Focus on Archaeology

by Julie Skurdenis

“You’ve come at just the right time,” commented the cheerful young woman in the Tourist Information Office. “If you look just outside our front door, you’ll see the archaeologists excavating the Roman Forum. They just started six weeks ago.”

My husband, Paul, and I were in the Croatian town of Pula at the tip of the Istrian Peninsula jutting into the Adriatic. And, sure enough, what we had thought was just another street-repaving project was actually a...

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East of Amman, Jordan’s capital, stretches the desert, a seemingly endless empty expanse of land wedged in between Syria to the north, Iraq to the east and Saudi Arabia to the south. It’s mostly flat, dotted with low-growing shrubs, bushes and cacti. There are few roads here, but there are dozens of desert tracks crisscrossing the expanse. They’ve been used for hundreds of years by pilgrims en route to Mecca and by caravans carrying goods from one trading post to another.

It was here...

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Our getaway to Lisbon in early March 2006 was intended as a late winter escape from New York’s prolonged freezing temperatures. Lisbon’s temperatures were in the low 60s during the day and the flight from New York less than seven hours, making it ideal for my daughter Katie and me with only four days to spare.

Jet lagged and sleep deprived, on arrival in the early morning in Lisbon we decided on a couple of quick bicas at our hotel, the upscale Pestana Palace. Even with eyes half...

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by Julie Skurdenis

My most recent trip to Guatemala, in January 2006, began with the popular television reality program “Survivor.” The show is now in its 12th season, but it was the 11th season, which aired in fall 2005, that set me on the road to Guatemala again. In that season, the series was set in the Mayan archaeological site of Yaxha in the remote Petén jungle of northeastern Guatemala. Here among Mayan pyramids, some of which date back more than 1,500 years, contestants...

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by Julie Skurdenis

I travel to Lithuania often, most recently in June 2005. Every time I visit Vilnius, its capital, the first place I head for is the square next to the Cathedral just at the edge of the Old Town. It’s here that I watch an archaeological miracle taking place: the rebirth of a palace destroyed over 200 years ago.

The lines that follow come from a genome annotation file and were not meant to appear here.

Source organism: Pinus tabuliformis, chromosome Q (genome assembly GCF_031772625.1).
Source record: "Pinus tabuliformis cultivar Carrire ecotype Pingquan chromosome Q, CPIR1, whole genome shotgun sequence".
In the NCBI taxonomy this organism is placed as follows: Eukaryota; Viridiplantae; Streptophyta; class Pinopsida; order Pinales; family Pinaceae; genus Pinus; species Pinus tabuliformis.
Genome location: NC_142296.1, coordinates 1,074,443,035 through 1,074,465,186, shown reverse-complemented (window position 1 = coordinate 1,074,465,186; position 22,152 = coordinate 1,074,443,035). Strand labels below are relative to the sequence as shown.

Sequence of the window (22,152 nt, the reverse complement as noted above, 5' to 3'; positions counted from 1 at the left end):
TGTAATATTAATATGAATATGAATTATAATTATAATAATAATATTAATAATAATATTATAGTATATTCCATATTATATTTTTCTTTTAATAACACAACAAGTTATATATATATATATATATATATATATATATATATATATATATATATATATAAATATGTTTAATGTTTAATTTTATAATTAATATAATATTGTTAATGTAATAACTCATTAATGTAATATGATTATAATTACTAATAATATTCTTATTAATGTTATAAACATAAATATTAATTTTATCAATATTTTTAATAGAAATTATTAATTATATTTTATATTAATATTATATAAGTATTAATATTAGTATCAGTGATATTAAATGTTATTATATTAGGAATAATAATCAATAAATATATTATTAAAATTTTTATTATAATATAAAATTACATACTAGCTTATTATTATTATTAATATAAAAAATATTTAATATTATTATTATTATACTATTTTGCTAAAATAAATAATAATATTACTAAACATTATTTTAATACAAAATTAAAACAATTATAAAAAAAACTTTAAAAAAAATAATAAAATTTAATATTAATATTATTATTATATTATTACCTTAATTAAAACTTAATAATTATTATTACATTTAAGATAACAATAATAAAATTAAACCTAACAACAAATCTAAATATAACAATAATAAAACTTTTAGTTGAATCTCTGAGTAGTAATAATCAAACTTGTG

It’s something I could never have imagined when I first visited Lithuania in 1977 when it was still under the domination of the USSR. At that time the...

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by Julie Skurdenis

Mention Panama and most people think Panama Canal. There is no doubt that the 50-mile-long canal, completed in 1914, that cuts across Panama from the Atlantic to the Pacific is one of the most spectacular feats of modern engineering. It would be a mistake for any visitor to Panama to miss at least a partial transit of the Canal or, failing that, a visit to Miraflores Locks to see the locks up close and in operation.

But Panama offers so much more besides: for...

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by Julie Skurdenis

Nicaragua, wedged between Honduras to the north and Costa Rica to the south and with both an Atlantic and a Pacific coast, was a serendipitous discovery. I’m always on the prowl for archaeological sites and artifacts. Nicaragua did not disappoint in its variety: a rediscovered colonial-era settlement which was the country’s first capital; 6,000-year-old footprints, and black basalt statues carved over a thousand years ago.

But it was the physical beauty of...

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I first visited Egypt 22 years ago. On my fourth trip to the country, in November 2004, I traveled with my 25-year-old daughter, Katie. I wanted to see her eyes light up at the sights that make Egypt one of this world’s greatest tourist destinations. I wanted her to say, 40 years from now, “Way back in ’04, I saw the pyramids for the first time with my MOM.”

Katie could only take one week off from her job. Friends and relatives questioned, “Only one week? What can you do in just one...

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